2021 . 04 . 16 | written by Karen Marin

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Esxence 2022

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What a treat – and absolute pleasure – it was for me to interview Ralf Schwieger, the nose behind such masterpieces as Hermès Eau de Merveilles and Atelier Cologne’s Orange Sanguine. Moving from childhood memories to a discussion on the creative process plus the ever-changing role of the perfumer, he never ceases to surprise with glimpses into the challenges of his craft and his creative triangle of inspiration.

What is it about fragrance and the perfume industry that attracted you in the beginning?
I think I was always interested in the senses – smelling was important, putting my nose towards things. I liked to smell. My mother always wore fragrance, it was important for her and she wore Arpège, the classic. It’s a funny story how it all started. The parents of one of my friends from childhood had a company specialized in window dressing of perfumery shops in all of Northern Germany. I worked for them in the back office, but the best part for me was that I got so many testers and fragrances for free when I was sixteen or so until my early 20’s. This helped me to build my fragrance library. It was the late 1970’s, early 1980’s, when chypres and orientals were in fashion which perhaps they are not so much in vogue now. KL Homme by Lagerfeld and Aramis Devin were some of my favorites from then but so many of these are forgotten now. I still like chypre and woody notes. I don’t like heavy, cloying notes and I feel transparency is always a good thing to achieve in perfumery.
I was also interested in art and science. I wanted to go to art school but I thought I was too shy, then I was also interested in the natural sciences like medicine, chemistry, and biology. I studied chemistry, and I knew that fragrance was part chemistry. The job description of a perfumer seemed like a kind of hybrid: maybe it’s not really artistic but it is design. So in a way it was a good synthesis that brought together these two influences.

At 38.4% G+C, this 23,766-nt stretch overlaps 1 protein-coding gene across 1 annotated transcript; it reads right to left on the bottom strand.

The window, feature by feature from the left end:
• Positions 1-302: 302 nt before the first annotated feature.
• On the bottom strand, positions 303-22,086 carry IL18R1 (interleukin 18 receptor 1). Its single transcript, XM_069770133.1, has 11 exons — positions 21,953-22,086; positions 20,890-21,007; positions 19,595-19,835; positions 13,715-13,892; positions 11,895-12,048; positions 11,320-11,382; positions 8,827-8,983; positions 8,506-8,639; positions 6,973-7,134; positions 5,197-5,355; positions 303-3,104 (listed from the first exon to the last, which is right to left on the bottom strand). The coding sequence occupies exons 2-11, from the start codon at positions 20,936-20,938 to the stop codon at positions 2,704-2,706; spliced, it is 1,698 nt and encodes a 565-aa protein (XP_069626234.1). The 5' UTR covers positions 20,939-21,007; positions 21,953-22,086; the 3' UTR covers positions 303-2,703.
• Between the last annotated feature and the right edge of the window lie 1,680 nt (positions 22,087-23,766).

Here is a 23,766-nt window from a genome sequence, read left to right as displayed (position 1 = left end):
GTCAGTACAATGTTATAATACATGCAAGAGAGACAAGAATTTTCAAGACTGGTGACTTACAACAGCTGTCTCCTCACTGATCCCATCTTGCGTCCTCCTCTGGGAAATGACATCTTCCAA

You were born in Germany. What influences - from your childhood, from the culture you grew up in - carry over into your work today?
Well actually, I was always trying to leave and to have opportunities to travel and even live in other countries because I was curious. I was lucky to be accepted by the Givaudan-Roure perfumery school which was in Grasse. In fact people tell me I’m not the typical German, that I’m more French than German! Where I grew up, it was next to the forest but I don’t know that you can say that is reflected in my perfumery. I do like woody and mossy notes though.

How do you approach the creative process? Do you envision a scent in your mind before you bring it to life? How do you work?
There are different ways to proceed if you have something in mind, especially when it’s triggered by something you smelled before, such as a frangipani flower that you want to make more glorious. But you always compare what you are doing to the image in your mind. What is interesting in perfumery, and what I prefer most, is building new accords, new building blocks, to use unusual combinations or overdoses where you have an idea of a certain tension between raw materials that could produce an effect but it’s not yet clear in your mind, so you are trying to approach it and build on it. I like to find raw materials and unusual combinations which have not been used very often, and it’s still possible to do that in perfumery. You rarely smell it on the market since it may not be commercial. It has been embellished or toned down.
What is fascinating with perfumery is to explore new accords. When I worked with Atelier Cologne some of the citrus notes were overdosed and that was not common on the market. High dosages perhaps but not in a classical structure. I remember the blood orange accord was one of the first. Sometimes it can be too much, but here there was a little fougère accord, the citrus and the lush orange juice-like notes. It was a nice achievement. Because Atelier Cologne was new and just starting, I was able to propose something new and they were able to adopt it without testing. It was nice that they took the risk.